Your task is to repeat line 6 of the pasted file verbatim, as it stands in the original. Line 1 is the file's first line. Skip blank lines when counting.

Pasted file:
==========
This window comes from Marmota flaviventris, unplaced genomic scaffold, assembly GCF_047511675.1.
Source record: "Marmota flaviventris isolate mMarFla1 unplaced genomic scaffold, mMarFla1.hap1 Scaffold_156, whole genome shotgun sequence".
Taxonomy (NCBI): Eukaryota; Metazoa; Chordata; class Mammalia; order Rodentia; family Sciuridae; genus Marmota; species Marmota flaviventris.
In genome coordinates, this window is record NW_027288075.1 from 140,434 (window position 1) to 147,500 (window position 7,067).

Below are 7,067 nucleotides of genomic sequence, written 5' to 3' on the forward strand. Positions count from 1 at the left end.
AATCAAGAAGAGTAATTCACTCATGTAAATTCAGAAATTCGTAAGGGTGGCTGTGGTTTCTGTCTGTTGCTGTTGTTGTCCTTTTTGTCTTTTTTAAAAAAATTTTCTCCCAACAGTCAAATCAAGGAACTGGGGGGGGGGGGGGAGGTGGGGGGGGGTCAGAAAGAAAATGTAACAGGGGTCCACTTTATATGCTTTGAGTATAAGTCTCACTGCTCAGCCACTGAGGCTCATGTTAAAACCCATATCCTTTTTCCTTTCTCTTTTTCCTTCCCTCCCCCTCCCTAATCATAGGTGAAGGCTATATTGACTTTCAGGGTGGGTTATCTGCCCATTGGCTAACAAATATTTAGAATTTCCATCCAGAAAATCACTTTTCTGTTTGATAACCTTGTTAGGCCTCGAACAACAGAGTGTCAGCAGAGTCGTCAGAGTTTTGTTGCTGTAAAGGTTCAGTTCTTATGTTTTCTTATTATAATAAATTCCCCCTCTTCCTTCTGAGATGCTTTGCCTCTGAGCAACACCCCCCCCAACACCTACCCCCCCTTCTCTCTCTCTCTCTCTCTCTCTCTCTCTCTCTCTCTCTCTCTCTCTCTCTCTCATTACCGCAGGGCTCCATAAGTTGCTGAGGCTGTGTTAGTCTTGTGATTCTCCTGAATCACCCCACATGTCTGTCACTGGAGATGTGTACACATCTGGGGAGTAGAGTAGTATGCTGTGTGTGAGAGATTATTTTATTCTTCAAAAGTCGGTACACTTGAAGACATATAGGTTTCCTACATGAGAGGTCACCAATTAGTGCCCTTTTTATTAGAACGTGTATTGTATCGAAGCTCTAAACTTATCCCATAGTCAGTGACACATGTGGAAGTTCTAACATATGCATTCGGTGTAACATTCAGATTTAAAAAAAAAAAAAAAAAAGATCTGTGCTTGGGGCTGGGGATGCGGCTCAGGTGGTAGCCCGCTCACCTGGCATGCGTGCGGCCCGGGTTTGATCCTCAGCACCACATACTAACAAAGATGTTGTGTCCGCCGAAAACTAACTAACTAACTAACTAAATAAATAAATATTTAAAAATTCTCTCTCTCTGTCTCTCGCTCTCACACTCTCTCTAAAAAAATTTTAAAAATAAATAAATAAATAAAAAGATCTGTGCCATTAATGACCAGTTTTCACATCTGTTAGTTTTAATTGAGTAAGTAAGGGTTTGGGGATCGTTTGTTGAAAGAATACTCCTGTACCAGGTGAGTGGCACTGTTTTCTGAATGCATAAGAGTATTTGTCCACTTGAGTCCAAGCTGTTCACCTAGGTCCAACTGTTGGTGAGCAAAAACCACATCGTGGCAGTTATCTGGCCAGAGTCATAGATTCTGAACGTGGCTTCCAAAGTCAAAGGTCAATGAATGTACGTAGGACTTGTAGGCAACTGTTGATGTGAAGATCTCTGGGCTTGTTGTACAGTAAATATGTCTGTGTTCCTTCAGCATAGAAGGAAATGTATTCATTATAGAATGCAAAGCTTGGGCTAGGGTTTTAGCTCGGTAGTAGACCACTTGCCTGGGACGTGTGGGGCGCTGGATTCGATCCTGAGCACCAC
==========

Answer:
AATCAAGAAGAGTAATTCACTCATGTAAATTCAGAAATTCGTAAGGGTGGCTGTGGTTTCTGTCTGTTGCTGTTGTTGTCCTTTTTGTCTTTTTTAAAAAAATTTTCTCCCAACAGTCAAATCAAGGAACTGGGGGGGGGGGGGGAGGTGGGGGGGGGTCAGAAAGAAAATGTAACAGGGGTCCACTTTATATGCTTTGAGTATAAGTCTCACTGCTCAGCCACTGAGGCTCATGTTAAAACCCATATCCTTTTTCCTTTCTCTTTTTCCTTCCCTCCCCCTCCCTAATCATAGGTGAAGGCTATATTGACTTTCAGGGTGGGTTATCTGCCCATTGGCTAACAAATATTTAGAATTTCCATCCAGAAAATCACTTTTCTGTTTGATAACCTTGTTAGGCCTCGAACAACAGAGTGTCAGCAGAGTCGTCAGAGTTTTGTTGCTGTAAAGGTTCAGTTCTTATGTTTTCTTATTATAATAAATTCCCCCTCTTCCTTCTGAGATGCTTTGCCTCTGAGCAACACCCCCCCCAACACCTACCCCCCCTTCTCTCTCTCTCTCTCTCTCTCTCTCTCTCTCTCTCTCTCTCTCTCTCTCTCTCATTACCGCAGGGCTCCATAAGTTGCTGAGGCTGTGTTAGTCTTGTGATTCTCCTGAATCACCCCACATGTCTGTCACTGGAGATGTGTACACATCTGGGGAGTAGAGTAGTATGCTGTGTGTGAGAGATTATTTTATTCTTCAAAAGTCGGTACACTTGAAGACATATAGGTTTCCTACATGAGAGGTCACCAATTAGTGCCCTTTTTATTAGAACGTGTATTGTATCGAAGCTCTAAACTTATCCCATAGTCAGTGACACATGTGGAAGTTCTAACATATGCATTCGGTGTAACATTCAGATTTAAAAAAAAAAAAAAAAAAGATCTGTGCTTGGGGCTGGGGATGCGGCTCAGGTGGTAGCCCGCTCACCTGGCATGCGTGCGGCCCGGGTTTGATCCTCAGCACCACATACTAACAAAGATGTTGTGTCCGCCGAAAACTAACTAACTAACTAACTAAATAAATAAATATTTAAAAATTCTCTCTCTCTGTCTCTCGCTCTCACACTCTCTCTAAAAAAATTTTAAAAATAAATAAATAAATAAAAAGATCTGTGCCATTAATGACCAGTTTTCACATCTGTTAGTTTTAATTGAGTAAGTAAGGGTTTGGGGATCGTTTGTTGAAAGAATACTCCTGTACCAGGTGAGTGGCACTGTTTTCTGAATGCATAAGAGTATTTGTCCACTTGAGTCCAAGCTGTTCACCTAGGTCCAACTGTTGGTGAGCAAAAACCACATCGTGGCAGTTATCTGGCCAGAGTCATAGATTCTGAACGTGGCTTCCAAAGTCAAAGGTCAATGAATGTACGTAGGACTTGTAGGCAACTGTTGATGTGAAGATCTCTGGGCTTGTTGTACAGTAAATATGTCTGTGTTCCTTCAGCATAGAAGGAAATGTATTCATTATAGAATGCAAAGCTTGGGCTAGGGTTTTAGCTCGGTAGTAGACCACTTGCCTGGGACGTGTGGGGCGCTGGATTCGATCCTGAGCACCAC